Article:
Over the last half decade, the Korean Peninsula has seen the prospect of war during Donald Trump’s period of “fire and fury,” but also a period of negotiations that resulted in a series of North-South and U.S.-North Korea summits. While war was avoided, those efforts at negotiation ultimately failed. The aftermath of those failed negotiations, however, has been stalemate, with North Korea likely to remain an intractable problem that could worsen for the Yoon administration over the next five years.
North Korea continues to make significant advancements in its nuclear weapons and ballistic missile technology, and we should expect it to continue to do so. Based on recent tests, Pyongyang is working to develop submarine launched ballistic missiles, which would enhance the potential survivability of its nuclear weapons in the case of an attack. There are also concerns that Pyongyang is seeking to develop tactical nuclear weapons, while the regime has suggested that it is in the process of developing hypersonic weapons.
While North Korea is likely to remain a growing security challenge for the Yoon administration, security issues will likely not be the only complication regarding the DPRK in the years ahead.
Since the pandemic began, North Korea has followed a zero COVID policy. Placing severe restrictions on its border by all indications has prevented a major outbreak of COVID-19 in North Korea for the first two years of the pandemic, but that changed this May when Pyongyang announced its first confirmed COVID case and a rapidly spreading fever. North Korea has yet to accept significant aid to deal with the crisis, and none from South Korea or the United States, but unlike prior crises North Korea’s COVID-19 could spread beyond its border in the form of a new variant.
The border restrictions also came at a cost for North Korea. Despite periodic upticks, trade has largely come to a halt. Essential items such as food and fertilizer, while continuing to be imported, have declined significantly. With COVID-19 now believed to be spreading more freely in North Korea, trade has once again slowed. All of this has made the population in North Korea more vulnerable to hunger and disease, as aid workers have not been able to continue their work on communicable diseases such as tuberculosis.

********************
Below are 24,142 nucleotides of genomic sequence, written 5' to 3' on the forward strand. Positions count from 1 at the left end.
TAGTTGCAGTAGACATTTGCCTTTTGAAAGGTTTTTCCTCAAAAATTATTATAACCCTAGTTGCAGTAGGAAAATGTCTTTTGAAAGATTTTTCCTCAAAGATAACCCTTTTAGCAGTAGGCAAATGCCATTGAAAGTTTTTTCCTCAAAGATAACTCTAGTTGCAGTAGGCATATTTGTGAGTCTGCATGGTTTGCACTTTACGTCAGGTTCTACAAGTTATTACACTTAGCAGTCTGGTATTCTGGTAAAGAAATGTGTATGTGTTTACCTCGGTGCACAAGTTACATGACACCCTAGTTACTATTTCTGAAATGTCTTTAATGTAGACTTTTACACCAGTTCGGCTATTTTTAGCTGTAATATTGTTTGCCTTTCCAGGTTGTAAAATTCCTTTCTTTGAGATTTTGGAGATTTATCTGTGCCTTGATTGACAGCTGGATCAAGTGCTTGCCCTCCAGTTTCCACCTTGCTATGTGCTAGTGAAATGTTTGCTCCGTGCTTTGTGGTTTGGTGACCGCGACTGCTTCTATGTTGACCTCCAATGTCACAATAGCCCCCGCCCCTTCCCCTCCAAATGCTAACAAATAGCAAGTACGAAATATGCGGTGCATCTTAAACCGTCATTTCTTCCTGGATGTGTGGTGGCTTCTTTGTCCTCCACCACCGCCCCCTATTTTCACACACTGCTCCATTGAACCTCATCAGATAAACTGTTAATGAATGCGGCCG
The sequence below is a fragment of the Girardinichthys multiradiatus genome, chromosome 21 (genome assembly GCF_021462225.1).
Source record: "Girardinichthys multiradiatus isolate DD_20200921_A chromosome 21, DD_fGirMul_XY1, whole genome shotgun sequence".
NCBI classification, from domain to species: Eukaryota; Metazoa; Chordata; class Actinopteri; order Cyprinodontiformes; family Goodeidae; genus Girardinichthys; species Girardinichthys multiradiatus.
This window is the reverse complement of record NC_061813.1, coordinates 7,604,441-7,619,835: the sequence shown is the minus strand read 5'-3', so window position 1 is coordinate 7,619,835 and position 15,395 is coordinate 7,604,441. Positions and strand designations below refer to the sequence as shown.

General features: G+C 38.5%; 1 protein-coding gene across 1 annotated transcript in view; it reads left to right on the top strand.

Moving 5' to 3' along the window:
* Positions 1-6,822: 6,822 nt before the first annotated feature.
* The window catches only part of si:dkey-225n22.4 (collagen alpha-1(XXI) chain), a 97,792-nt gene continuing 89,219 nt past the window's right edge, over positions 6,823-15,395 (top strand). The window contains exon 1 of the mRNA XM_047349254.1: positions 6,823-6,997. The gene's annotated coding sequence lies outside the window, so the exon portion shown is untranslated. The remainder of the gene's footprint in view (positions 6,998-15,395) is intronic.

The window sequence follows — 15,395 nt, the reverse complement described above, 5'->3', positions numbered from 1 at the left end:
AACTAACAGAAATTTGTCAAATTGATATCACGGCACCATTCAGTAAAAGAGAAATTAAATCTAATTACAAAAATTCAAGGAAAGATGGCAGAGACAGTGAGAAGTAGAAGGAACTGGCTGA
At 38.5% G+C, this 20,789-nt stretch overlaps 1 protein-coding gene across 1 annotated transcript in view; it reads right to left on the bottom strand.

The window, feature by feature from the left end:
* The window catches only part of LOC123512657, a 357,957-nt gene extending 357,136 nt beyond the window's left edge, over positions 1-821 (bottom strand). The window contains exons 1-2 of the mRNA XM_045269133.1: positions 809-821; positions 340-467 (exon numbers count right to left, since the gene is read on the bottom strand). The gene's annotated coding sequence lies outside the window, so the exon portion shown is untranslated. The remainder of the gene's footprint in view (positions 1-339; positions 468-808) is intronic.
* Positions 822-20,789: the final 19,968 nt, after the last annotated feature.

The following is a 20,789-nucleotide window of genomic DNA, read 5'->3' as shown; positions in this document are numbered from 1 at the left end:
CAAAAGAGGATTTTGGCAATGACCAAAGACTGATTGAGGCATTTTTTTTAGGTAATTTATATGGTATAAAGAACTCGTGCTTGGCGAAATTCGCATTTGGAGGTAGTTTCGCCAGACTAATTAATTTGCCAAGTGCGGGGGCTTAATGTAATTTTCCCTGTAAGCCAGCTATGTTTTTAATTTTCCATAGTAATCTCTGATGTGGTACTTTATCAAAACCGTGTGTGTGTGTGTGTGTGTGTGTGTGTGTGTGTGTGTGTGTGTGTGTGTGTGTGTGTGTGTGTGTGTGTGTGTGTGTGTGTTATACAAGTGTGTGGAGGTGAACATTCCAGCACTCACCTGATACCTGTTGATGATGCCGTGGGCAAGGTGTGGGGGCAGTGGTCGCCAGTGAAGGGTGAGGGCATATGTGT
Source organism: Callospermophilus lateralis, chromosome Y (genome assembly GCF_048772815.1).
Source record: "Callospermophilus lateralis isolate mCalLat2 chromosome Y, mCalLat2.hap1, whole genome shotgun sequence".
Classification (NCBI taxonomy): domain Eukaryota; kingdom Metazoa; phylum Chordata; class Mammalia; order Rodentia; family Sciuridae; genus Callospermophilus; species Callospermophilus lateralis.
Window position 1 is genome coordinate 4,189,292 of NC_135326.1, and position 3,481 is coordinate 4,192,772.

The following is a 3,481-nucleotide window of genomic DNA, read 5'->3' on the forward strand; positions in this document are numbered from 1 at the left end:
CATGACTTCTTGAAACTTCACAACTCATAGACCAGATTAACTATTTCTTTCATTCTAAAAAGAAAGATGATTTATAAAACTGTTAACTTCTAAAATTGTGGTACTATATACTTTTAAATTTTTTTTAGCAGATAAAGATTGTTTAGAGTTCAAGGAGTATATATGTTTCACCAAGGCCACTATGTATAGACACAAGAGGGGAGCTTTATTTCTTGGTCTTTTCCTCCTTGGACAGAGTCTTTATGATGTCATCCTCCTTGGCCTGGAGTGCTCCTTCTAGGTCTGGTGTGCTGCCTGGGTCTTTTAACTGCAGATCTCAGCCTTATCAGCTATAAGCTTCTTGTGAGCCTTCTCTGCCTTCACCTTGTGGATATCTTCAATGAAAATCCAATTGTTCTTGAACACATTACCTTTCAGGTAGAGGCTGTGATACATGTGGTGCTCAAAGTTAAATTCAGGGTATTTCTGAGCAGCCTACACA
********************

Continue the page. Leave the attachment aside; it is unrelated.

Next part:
The Russian invasion of Ukraine may only exacerbate some of the challenges presented by the pandemic as food prices rise and shortages grow.
With the prospect that COVID-19 could become endemic, that raises a series of questions the Yoon administration will need to consider. How long will Pyongyang be able to maintain its border closure without further placing an unbearable burden on the populace? How can the international community ensure not only that the population in North Korea is vaccinated, but that the regime is able to manage the risks of the pandemic becoming endemic? If Pyongyang is not able to transition to a living with COVID policy, what are the medium and long-term implications of a self-isolated North Korea for dealing with the nuclear program, the prospects for economic reform, and the daily lives of the populace?
An additional consideration for the Yoon administration will be U.S.-China relations. While China has not always taken the steps that U.S. or South Korean administrations have wanted on North Korea, there has been a working relationship. Navigating an increasingly antagonistic relationship between the United States and China could reduce the room for Seoul to maneuver on North Korea policy.
The last trend that Seoul will need to consider over the next five years is the prospect of political change in the United States. With Trump strongly suggesting that he may run again for the presidency in 2024, the Yoon administration may only have a short period of time to establish a North Korea policy with the Biden administration. While political change in the United States has always been a factor in North Korea policy, Trump’s first term suggests that the prospect for a more radical shift in approach to North Korea is possible.
Overall, the Yoon administration is likely to face significant challenges from North Korea during its time in office. We should expect that Pyongyang will continue its efforts to advance its nuclear weapons and ballistic missile systems. Most likely, South Korea, the United States, and Japan will face a more dangerous North Korea when Yoon leaves office than when he was sworn in, an unfortunate reality that nearly all presidents have faced. But Yoon could face deeper challenges on North Korea policy from Pyongyang’s continued self-isolation from the pandemic, increasing tensions between the United States and China, as well as the prospect of a sudden policy shift in the United States after the 2024 elections.
Troy Stangarone is Senior Director and Fellow at the Korea Economic Institute of America. The views expressed here are the author’s alone.
Photo from UNC – CFC – USFK’s photostream on flickr Creative Commons.
Graphic by Jae Chang, Kaitlyn King, and Yu Na Choi, interns with the Korea Economic Institute of America.